The cormorants go through a routine of diving, catching fish, surfacing and having the fish taken out of their mouth by the fishermen. A piece of string or twine, a metal ring, a grass string, or a hemp or leather collar is placed around their necks to prevent them from swallowing their fish. The birds often have their wings clipped so they don’t fly away and have a looped strings attached to legs that allow them to be retrieved with a pole by the fisherman.
Cormorant fishing boats can carry anywhere from one to 30 birds. On a good day a team of four cormorants can catch about 40 pounds of fish, which are often sold by the fisherman’s wife at the local market. The birds are usually given some fish from the day's catch after the day of fishing is over.
Chinese fisherman use great cormorants (Phalacrocorax carbo) bred and raised in captivity. Japanese fisherman prefer Temmenick's cormorants (Phalacrocorax capillatus), which are caught in the wild on the southern shore of Honshu using decoys and stick that bind instantly to the birds’ legs.
Fishing cormorants usually catch small fish but they can gang up and catch larger fish. Groups of 20 or 30 birds have been observed catching carp that weigh more than 59 pounds. Some birds are taught to catch specific prey such as yellow eel, Japanese eel and even turtles.
Cormorants can live to the age of 25. Some birds get injured and catch infections or die of hypothermia. The disease that Chinese fishermen fear the worst is referred to as the plague. The birds usually lose their appetite, get very sick and there is nothing anyone can do. Some fishermen pray at temples; other seek the help of shaman. In some places dying birds are euthanized with 60-proof alcohol and buried in a wooden box.
Early Descriptions of Cormorant Fishing
by Eisen The earliest known reference to cormorant fishing comes from a Sui Dynasty (A.D. 581-618) chronicle. It read: "In Japan they suspend small rings from the necks of cormorants, and have them dive into the water to catch fish. In one day they can catch over a hundred." The first referenced in China was written by historian Tao Go (A.D. 902-970).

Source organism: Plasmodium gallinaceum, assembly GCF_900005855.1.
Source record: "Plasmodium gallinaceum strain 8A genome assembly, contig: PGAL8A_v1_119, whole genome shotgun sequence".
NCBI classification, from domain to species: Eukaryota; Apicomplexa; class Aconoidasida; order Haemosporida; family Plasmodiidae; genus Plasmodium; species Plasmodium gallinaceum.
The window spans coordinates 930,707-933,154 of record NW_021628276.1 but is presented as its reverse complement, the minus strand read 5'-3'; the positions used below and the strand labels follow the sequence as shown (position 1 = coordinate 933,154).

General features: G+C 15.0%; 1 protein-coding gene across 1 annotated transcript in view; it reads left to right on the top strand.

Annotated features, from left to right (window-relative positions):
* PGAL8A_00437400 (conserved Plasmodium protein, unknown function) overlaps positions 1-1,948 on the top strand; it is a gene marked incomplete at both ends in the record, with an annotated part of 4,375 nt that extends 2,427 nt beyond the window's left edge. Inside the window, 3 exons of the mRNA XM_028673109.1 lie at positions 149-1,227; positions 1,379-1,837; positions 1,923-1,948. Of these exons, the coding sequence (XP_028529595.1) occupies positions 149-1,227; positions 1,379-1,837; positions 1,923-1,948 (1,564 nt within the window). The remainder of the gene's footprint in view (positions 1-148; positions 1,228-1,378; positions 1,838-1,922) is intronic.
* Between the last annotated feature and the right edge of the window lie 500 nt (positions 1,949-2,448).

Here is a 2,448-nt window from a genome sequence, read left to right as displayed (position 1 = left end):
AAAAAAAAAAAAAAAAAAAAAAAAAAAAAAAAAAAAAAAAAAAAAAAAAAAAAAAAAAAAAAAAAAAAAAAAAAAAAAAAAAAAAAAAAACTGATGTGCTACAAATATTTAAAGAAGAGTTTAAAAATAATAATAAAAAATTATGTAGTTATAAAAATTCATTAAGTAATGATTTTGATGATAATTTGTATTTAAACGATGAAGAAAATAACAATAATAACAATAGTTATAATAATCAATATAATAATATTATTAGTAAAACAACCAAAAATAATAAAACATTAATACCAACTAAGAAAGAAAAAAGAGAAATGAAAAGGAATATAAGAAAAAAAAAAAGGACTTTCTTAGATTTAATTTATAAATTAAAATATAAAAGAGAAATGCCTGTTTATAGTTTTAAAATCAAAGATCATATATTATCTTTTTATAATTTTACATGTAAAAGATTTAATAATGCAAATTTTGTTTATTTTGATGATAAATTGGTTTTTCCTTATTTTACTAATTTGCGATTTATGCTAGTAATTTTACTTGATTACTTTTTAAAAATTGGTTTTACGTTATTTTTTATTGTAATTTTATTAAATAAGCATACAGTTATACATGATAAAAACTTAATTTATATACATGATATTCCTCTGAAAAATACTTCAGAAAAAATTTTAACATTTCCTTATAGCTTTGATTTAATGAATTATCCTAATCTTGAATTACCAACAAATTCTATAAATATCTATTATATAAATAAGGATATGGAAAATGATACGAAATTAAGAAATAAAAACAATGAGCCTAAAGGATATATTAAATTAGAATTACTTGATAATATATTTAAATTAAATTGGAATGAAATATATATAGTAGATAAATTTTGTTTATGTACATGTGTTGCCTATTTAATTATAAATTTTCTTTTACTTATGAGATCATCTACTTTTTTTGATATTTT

In 1321, Friar Oderic, a Franciscan monk who walked to China from Italy wearing a hair shirt and no shoes, gave the detailed account by a Westerner of cormorant fishing: "He led me to a bridge, carrying in his arms with him certain dive-droppers or water-fowls [cormorants], bound to perches and about every one of their necks he tied a thread, lest they should eat the fish as fast as they took them.” Oderic wrote. "He loosened the dive-droppers from the pole, which presently went into the water, and within less than the space of one hour, caught as many fish as filled three baskets; which being full, my host untied the threads from about their necks, and entering the second time into the river they fed themselves with fish, and being satisfied, they returned and allowed themselves to be bound to their perches, as they were before."
Describing cormorant fishing by a man named Hunag in the Guilin area, an AP reporter wrote in 2001: at the front of a bamboo raft, "his four cackling cormorants huddle together, preening feathers with long beaks or stretching wings. When he finds a promising spot Hun sets a net around the raft, about 30 feet out to hem fish in...Hung jumps and down a few times on the raft to break the bird's reverie. They snap to attention and jump into the water."
"Huang barks a command and the birds dive like arrows; they paddle furiously underwater chasing fish. Occasionally, fish jump up from the water, sometimes right over the raft, in their effort to escape....A minute or two elapses before cormorants's pointy heads and sleek necks bob up above the water. Some clutch fish. Some catch nothing. Hung plucks them from the water and onto his raft with his boat pole."
Image Sources: 1) Visualizing Culture, MIT Education 2) 3) Mikimoto Pearl Museum 4) 6) 7) Ray Kinnane 5) 8) Gifu government 9) JNTO
Text Sources: New York Times, Washington Post, Los Angeles Times, Daily Yomiuri, Times of London, Japan National Tourist Organization (JNTO), National Geographic, The New Yorker, Time, Newsweek, Reuters, AP, Lonely Planet Guides, Compton’s Encyclopedia and various books and other publications.
© 2009 Jeffrey Hays
Last updated April 2012